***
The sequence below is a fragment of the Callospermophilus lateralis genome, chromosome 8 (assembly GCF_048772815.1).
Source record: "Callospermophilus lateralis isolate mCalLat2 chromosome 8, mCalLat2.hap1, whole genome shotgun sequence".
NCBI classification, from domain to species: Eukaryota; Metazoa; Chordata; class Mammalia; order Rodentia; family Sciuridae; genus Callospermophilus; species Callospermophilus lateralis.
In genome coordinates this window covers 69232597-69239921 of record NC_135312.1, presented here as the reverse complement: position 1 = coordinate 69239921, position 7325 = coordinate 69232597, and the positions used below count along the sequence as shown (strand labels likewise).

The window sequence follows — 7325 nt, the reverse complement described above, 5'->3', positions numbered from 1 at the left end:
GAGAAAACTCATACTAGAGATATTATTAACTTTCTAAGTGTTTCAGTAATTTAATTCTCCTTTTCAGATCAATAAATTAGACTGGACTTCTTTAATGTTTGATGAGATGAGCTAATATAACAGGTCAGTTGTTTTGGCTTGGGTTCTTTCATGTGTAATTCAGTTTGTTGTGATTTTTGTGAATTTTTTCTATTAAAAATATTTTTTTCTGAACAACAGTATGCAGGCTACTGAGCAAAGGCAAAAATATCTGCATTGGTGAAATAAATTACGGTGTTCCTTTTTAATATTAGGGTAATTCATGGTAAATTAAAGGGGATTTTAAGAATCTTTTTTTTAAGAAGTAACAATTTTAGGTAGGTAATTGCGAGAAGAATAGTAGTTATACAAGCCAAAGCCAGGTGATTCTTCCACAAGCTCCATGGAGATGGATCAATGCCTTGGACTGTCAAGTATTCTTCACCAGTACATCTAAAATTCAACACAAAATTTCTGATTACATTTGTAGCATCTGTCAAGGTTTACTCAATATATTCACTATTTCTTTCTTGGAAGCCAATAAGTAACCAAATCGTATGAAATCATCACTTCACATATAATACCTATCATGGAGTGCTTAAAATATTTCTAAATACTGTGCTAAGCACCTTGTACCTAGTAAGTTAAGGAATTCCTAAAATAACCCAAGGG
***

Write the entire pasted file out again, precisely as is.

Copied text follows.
The sequence below is a fragment of the Callospermophilus lateralis genome, chromosome 8 (assembly GCF_048772815.1).
Source record: "Callospermophilus lateralis isolate mCalLat2 chromosome 8, mCalLat2.hap1, whole genome shotgun sequence".
NCBI classification, from domain to species: Eukaryota; Metazoa; Chordata; class Mammalia; order Rodentia; family Sciuridae; genus Callospermophilus; species Callospermophilus lateralis.
In genome coordinates this window covers 69232597-69239921 of record NC_135312.1, presented here as the reverse complement: position 1 = coordinate 69239921, position 7325 = coordinate 69232597, and the positions used below count along the sequence as shown (strand labels likewise).

The window sequence follows — 7325 nt, the reverse complement described above, 5'->3', positions numbered from 1 at the left end:
GAGAAAACTCATACTAGAGATATTATTAACTTTCTAAGTGTTTCAGTAATTTAATTCTCCTTTTCAGATCAATAAATTAGACTGGACTTCTTTAATGTTTGATGAGATGAGCTAATATAACAGGTCAGTTGTTTTGGCTTGGGTTCTTTCATGTGTAATTCAGTTTGTTGTGATTTTTGTGAATTTTTTCTATTAAAAATATTTTTTTCTGAACAACAGTATGCAGGCTACTGAGCAAAGGCAAAAATATCTGCATTGGTGAAATAAATTACGGTGTTCCTTTTTAATATTAGGGTAATTCATGGTAAATTAAAGGGGATTTTAAGAATCTTTTTTTTAAGAAGTAACAATTTTAGGTAGGTAATTGCGAGAAGAATAGTAGTTATACAAGCCAAAGCCAGGTGATTCTTCCACAAGCTCCATGGAGATGGATCAATGCCTTGGACTGTCAAGTATTCTTCACCAGTACATCTAAAATTCAACACAAAATTTCTGATTACATTTGTAGCATCTGTCAAGGTTTACTCAATATATTCACTATTTCTTTCTTGGAAGCCAATAAGTAACCAAATCGTATGAAATCATCACTTCACATATAATACCTATCATGGAGTGCTTAAAATATTTCTAAATACTGTGCTAAGCACCTTGTACCTAGTAAGTTAAGGAATTCCTAAAATAACCCAAGGG